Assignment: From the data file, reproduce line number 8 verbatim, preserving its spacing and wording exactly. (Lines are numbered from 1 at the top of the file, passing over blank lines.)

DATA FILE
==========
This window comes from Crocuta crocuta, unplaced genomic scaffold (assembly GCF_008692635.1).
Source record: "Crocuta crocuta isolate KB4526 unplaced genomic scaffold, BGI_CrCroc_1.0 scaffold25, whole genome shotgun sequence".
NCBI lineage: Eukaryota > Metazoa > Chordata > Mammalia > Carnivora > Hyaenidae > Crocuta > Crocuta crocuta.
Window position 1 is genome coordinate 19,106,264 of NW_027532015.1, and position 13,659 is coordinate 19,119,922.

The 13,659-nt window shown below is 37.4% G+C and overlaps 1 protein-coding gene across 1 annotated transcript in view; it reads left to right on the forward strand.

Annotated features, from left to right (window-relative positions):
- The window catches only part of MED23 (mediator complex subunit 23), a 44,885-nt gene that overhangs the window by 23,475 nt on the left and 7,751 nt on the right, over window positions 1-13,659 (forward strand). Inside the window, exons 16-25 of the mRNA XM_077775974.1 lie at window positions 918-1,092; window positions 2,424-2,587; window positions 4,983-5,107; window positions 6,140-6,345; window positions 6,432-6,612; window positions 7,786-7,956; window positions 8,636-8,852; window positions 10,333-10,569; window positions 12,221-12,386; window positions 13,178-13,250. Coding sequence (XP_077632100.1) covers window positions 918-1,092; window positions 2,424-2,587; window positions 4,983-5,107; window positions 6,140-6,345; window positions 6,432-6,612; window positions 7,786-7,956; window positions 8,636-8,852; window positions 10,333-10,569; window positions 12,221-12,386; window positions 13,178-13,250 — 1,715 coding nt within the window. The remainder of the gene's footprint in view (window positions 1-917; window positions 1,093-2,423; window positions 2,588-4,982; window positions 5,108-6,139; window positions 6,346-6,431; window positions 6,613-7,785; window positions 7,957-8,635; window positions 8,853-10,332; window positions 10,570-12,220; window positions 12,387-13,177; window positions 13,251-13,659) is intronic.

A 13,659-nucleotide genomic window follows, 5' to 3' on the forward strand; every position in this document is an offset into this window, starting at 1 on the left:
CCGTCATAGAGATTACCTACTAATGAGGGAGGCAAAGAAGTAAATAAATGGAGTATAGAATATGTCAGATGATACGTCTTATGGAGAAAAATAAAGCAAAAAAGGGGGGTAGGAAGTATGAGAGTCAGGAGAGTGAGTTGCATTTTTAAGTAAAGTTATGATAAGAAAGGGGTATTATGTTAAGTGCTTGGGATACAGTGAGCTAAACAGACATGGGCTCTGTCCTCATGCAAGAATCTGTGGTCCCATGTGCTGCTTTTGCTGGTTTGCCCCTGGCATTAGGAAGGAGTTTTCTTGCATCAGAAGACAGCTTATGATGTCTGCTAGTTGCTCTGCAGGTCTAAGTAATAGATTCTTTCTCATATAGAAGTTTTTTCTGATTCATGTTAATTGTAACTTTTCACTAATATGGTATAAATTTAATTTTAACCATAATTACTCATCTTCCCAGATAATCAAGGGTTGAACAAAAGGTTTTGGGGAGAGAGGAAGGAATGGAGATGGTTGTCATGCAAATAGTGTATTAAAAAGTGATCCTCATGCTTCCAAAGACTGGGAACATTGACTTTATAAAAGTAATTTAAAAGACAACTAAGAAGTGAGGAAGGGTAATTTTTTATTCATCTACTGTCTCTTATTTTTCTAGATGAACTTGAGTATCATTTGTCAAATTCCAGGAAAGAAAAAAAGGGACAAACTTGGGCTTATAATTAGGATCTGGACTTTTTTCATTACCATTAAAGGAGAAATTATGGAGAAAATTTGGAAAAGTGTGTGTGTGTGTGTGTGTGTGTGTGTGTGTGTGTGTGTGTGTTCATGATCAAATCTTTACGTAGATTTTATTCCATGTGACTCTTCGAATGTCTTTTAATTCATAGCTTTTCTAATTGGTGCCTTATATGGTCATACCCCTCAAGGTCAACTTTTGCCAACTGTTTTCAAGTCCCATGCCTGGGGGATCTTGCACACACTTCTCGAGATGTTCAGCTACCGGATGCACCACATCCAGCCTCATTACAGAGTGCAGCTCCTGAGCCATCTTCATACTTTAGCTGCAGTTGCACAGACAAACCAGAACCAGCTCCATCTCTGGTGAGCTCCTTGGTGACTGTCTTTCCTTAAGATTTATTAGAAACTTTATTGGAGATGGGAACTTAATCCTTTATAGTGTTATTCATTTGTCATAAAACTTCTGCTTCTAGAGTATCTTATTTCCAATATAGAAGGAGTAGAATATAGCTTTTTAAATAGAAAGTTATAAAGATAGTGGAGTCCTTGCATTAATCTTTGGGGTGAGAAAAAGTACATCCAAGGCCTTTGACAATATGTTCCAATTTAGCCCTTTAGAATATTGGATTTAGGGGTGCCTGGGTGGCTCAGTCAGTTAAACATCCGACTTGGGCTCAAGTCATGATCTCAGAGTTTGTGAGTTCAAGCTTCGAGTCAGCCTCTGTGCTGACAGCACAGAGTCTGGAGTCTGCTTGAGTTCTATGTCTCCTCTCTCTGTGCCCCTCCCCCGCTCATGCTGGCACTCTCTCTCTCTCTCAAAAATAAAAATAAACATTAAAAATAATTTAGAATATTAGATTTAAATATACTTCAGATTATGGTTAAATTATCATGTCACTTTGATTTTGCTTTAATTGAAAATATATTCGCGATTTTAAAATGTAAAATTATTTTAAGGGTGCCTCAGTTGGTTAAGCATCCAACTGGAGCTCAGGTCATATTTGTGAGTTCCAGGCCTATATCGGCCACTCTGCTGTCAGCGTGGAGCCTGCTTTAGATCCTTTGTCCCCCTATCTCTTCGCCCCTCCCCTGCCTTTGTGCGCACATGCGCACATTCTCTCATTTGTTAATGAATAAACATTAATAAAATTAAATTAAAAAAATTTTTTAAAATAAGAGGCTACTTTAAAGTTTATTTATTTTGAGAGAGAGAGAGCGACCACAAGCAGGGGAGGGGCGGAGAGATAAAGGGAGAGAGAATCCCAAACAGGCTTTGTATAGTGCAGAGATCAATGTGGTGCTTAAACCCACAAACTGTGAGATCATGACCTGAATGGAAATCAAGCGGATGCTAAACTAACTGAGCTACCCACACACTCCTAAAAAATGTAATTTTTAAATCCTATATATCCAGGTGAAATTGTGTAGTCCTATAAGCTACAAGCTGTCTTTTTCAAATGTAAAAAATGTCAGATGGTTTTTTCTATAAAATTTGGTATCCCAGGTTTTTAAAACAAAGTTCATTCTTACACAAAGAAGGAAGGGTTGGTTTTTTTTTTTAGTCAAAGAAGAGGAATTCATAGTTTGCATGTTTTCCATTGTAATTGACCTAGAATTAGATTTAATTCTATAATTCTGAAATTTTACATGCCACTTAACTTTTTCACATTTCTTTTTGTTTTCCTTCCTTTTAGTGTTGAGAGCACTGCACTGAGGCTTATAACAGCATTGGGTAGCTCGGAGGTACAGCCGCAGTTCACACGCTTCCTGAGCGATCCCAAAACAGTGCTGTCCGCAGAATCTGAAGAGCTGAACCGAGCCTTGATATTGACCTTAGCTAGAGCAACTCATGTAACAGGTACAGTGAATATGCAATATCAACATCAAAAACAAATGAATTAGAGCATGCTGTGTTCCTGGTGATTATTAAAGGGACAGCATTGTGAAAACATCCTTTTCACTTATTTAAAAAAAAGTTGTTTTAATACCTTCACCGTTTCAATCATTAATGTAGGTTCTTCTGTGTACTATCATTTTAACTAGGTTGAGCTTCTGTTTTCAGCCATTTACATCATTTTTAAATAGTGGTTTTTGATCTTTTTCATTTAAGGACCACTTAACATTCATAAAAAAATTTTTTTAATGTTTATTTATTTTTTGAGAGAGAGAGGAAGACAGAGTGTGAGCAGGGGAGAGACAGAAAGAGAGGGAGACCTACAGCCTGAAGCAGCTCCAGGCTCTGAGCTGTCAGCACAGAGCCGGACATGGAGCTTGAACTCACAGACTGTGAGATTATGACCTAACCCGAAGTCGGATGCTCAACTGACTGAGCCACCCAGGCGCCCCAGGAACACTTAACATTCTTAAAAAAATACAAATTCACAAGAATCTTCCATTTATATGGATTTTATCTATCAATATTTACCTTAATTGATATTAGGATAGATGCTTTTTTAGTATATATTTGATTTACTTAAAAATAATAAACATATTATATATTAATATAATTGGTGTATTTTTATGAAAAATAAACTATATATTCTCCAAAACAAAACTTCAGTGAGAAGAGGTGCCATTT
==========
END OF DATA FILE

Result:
A 13,659-nucleotide genomic window follows, 5' to 3' on the forward strand; every position in this document is an offset into this window, starting at 1 on the left: